Junk food ads decline in Australia

10 September 2009

SYDNEY: Expenditure on ads promoting snack foods and drinks in Australia has declined by more than half since 2005, new research from the World Federation of Advertisers has revealed.

According to the industry body's estimates, spending levels on advertising for products that are high in fat, sugar or salt content in the country fell from A$370 million ($320m; €219m; £193m) in 2005 to A$180m in 2008.

Figures from Mediaedge:cia also show that the number of ads for such goods that were ultimately viewed by children declined by 35% between 2005 and 2007.

At the beginning of this year, the Australian Food and Grocery Council, which represents a variety of major manufacturers in the sector, launched the Responsible Children's Marketing Initiative in order to crack down on these sorts of commercials.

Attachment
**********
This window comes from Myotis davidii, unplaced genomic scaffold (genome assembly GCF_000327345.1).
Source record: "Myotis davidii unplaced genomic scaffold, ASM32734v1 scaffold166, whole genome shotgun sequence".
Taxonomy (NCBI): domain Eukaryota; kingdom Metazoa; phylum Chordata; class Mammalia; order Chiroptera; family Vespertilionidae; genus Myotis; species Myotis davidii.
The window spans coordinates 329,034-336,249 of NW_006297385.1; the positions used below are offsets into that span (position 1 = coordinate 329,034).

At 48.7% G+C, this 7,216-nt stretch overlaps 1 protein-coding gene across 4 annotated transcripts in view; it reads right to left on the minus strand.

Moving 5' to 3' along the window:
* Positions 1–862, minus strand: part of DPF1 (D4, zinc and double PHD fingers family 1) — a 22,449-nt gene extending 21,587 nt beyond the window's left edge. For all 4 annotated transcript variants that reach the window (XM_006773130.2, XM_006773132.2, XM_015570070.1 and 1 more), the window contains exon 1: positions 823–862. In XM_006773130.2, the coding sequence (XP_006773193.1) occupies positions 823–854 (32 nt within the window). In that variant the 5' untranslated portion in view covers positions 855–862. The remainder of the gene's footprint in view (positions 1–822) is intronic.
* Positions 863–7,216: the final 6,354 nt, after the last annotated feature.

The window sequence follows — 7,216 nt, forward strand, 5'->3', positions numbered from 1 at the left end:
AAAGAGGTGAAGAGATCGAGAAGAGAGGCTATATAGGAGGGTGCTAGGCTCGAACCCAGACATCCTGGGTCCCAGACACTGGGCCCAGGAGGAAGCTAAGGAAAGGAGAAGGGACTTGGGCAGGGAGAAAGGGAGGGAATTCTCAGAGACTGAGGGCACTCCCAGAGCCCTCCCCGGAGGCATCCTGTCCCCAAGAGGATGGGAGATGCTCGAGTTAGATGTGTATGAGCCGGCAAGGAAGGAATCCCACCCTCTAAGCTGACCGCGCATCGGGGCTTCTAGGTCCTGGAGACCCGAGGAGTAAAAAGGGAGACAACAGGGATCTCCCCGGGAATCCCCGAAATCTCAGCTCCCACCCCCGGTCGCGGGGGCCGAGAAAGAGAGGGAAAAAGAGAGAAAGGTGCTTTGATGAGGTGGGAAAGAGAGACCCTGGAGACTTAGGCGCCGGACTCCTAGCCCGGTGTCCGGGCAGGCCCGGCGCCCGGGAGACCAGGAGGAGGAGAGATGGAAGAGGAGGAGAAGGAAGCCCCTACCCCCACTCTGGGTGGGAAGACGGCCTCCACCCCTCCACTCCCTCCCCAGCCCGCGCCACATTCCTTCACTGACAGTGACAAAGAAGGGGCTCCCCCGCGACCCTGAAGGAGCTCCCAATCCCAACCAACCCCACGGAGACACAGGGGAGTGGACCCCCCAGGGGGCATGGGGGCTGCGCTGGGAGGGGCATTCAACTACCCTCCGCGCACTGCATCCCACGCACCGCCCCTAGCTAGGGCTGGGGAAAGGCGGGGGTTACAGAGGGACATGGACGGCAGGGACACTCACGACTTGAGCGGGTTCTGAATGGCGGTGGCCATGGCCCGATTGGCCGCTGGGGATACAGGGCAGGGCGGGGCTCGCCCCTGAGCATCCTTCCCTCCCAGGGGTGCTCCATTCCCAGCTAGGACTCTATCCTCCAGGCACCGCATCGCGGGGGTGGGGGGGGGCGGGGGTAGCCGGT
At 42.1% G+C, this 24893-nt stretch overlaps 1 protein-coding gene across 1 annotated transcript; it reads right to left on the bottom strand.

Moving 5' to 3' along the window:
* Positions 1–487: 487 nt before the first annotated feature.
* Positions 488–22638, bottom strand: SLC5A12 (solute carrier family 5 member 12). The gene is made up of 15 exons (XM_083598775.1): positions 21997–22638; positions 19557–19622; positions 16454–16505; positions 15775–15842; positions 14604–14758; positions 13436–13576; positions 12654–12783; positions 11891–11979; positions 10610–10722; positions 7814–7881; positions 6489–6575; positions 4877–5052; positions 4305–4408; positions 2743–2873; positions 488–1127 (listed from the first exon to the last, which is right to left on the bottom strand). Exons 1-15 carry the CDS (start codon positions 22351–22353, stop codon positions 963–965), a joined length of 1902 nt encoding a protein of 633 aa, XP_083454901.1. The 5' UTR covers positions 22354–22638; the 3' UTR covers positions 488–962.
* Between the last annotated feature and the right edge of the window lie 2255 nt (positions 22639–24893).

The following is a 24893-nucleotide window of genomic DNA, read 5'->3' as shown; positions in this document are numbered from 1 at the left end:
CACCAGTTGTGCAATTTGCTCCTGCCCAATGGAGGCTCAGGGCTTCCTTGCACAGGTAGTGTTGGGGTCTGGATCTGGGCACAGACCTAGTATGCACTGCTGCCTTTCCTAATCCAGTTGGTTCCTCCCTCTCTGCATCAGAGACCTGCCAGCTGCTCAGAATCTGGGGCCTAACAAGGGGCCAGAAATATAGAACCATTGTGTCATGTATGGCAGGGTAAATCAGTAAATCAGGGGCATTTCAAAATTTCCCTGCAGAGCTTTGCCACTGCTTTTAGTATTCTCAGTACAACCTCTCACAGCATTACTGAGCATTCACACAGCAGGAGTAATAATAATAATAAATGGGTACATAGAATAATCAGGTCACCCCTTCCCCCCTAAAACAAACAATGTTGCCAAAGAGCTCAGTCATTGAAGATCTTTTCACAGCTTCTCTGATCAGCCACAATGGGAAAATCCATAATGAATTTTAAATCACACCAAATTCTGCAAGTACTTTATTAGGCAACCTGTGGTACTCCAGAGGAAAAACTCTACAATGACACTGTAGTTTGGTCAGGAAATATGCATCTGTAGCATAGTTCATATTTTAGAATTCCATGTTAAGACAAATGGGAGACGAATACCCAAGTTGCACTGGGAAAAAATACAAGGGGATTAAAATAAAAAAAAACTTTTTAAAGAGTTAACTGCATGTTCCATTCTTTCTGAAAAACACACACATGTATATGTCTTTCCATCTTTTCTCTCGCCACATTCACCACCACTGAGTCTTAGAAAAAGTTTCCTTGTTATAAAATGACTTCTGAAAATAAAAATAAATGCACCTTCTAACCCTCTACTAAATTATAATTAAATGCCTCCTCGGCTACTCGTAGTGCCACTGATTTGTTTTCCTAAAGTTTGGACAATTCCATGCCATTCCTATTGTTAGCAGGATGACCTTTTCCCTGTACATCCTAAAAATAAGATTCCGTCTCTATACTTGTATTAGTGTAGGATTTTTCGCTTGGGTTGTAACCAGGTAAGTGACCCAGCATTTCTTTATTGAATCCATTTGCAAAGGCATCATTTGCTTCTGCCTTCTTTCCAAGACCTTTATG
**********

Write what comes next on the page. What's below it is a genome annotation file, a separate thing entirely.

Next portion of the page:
This required the 16 participating companies to "publicly commit to marketing communications to children under 12, only when it will further the goal of promoting healthy dietary choices and healthy lifestyles."

Among the firms that signed up to take part in the programme were Nestlé, Unilever, Kellogg, Kraft, Coca-Cola, PepsiCo and Cadbury.

Kate Carnell, chief executive of the Australian Food and Grocery Council, said "these results highlight that industry is helping to make a difference."

"It's expected that this trend of reducing the amount of advertising of HFSS foods will continue into the future under the industry code," she added.

Data sourced from Australian Food News; additional content by WARC staff